An experienced car accident lawyer will know how to prove fault. They can give you an idea of what type of evidence you’ll need to successfully back up your claims.
Can I Still Receive a Settlement if I Was Partially at Fault?
Yes. California is a comparative fault state, which means that everyone involved in an accident is responsible in proportion to how much they’re at fault for causing the accident.
For example, if the evidence shows that you were 25% at fault – you failed to check for oncoming traffic but the other driver was speeding double the limit – Then you can get up to 25% of your damages in a claim for compensation.
Even if the majority of the fault belongs to you, you could get compensation for the remainder. For example, if you’re 60% at fault, you could still get 40% of your damages in a claim.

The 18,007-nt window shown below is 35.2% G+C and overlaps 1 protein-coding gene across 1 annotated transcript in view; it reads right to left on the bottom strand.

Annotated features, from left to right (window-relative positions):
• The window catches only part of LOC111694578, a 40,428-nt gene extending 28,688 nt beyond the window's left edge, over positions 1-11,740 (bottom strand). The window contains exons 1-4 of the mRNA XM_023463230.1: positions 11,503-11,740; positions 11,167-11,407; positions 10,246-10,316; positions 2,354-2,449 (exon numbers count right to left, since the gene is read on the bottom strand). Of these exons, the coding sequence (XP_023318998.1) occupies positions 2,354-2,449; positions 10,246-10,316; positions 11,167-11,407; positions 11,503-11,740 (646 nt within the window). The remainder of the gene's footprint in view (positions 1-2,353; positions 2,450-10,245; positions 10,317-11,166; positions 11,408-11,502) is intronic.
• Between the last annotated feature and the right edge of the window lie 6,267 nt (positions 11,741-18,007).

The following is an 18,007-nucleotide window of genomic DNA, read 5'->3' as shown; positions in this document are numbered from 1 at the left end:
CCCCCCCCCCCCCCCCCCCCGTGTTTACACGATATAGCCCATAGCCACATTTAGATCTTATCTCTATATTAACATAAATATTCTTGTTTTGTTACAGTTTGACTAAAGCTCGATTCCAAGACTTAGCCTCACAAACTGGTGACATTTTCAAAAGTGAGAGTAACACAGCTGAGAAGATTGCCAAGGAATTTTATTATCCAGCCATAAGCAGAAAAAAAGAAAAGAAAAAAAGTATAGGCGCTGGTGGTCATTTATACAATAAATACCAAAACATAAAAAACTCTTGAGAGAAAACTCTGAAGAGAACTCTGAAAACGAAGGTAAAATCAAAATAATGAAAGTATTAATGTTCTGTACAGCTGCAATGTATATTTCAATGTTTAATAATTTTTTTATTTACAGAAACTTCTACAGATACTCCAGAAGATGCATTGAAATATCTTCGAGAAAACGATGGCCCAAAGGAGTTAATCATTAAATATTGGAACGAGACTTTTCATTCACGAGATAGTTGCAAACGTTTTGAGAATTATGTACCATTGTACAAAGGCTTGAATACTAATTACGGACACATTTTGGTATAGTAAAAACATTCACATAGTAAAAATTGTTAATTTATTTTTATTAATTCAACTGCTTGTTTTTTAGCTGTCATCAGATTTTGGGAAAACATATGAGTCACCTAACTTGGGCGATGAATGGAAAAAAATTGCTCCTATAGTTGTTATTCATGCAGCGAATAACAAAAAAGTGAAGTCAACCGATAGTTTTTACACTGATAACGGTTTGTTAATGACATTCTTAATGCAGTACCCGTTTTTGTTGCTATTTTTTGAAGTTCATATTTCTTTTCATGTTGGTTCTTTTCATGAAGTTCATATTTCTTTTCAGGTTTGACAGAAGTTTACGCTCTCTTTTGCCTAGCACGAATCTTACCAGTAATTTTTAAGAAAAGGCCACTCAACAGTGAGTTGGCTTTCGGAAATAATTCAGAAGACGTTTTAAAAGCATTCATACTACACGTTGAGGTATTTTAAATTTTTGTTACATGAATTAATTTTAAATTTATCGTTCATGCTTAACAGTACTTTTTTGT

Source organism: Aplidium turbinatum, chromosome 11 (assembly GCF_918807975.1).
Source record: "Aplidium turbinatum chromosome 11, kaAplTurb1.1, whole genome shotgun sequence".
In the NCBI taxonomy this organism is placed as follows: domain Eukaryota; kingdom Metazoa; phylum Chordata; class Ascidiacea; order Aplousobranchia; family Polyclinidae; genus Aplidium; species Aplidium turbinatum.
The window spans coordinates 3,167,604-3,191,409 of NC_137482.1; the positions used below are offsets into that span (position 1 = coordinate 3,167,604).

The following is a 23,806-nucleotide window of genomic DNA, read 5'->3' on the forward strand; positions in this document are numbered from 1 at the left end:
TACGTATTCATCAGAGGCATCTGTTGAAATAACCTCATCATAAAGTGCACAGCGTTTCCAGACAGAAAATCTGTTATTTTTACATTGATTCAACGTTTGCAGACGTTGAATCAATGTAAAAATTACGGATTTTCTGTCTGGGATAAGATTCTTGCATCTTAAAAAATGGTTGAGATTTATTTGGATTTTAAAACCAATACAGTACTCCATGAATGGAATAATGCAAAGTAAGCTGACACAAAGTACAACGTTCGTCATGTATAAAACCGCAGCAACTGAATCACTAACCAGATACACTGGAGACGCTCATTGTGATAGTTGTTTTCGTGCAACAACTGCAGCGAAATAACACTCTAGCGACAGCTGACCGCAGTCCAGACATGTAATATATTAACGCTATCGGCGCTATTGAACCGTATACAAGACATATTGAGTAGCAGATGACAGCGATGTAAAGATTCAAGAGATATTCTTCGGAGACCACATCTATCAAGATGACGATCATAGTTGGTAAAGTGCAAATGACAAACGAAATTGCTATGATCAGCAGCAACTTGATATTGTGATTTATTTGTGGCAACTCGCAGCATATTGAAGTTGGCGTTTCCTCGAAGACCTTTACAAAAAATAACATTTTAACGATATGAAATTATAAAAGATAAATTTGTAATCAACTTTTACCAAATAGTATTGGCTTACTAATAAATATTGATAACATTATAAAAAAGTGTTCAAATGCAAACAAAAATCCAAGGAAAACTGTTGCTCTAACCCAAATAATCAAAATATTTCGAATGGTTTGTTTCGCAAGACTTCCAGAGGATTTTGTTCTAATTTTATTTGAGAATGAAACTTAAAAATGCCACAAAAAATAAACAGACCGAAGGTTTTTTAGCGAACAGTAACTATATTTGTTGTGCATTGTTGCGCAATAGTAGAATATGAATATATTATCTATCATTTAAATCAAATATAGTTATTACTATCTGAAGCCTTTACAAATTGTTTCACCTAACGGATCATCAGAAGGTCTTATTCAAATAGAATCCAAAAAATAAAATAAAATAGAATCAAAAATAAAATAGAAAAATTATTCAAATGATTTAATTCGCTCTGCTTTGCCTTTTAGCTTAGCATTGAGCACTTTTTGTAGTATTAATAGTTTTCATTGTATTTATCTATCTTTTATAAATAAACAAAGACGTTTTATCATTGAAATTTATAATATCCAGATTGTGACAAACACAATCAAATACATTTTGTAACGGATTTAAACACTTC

Are Car Accident Settlements Taxable in California?
Generally, personal injury settlements are tax-free in California. This is because settlement damages are not the same as traditional income – they are meant to compensate you for losses that you suffered because of someone else’s actions.
Damages from your physical injuries and even non-economic damages from emotional distress are generally not taxed. However, you may have to pay taxes on damages that reflect income, such as lost wages or property damages. Punitive damages are also taxable since they’re less about “making you whole” and more about punishing the person responsible for their behavior.
A good lawyer can answer all of these questions for you and support you throughout the entire process of filing your claim and negotiating a settlement agreement. At Sepulveda Sanchez Law, we can help. Contact us now to get started with your free consultation.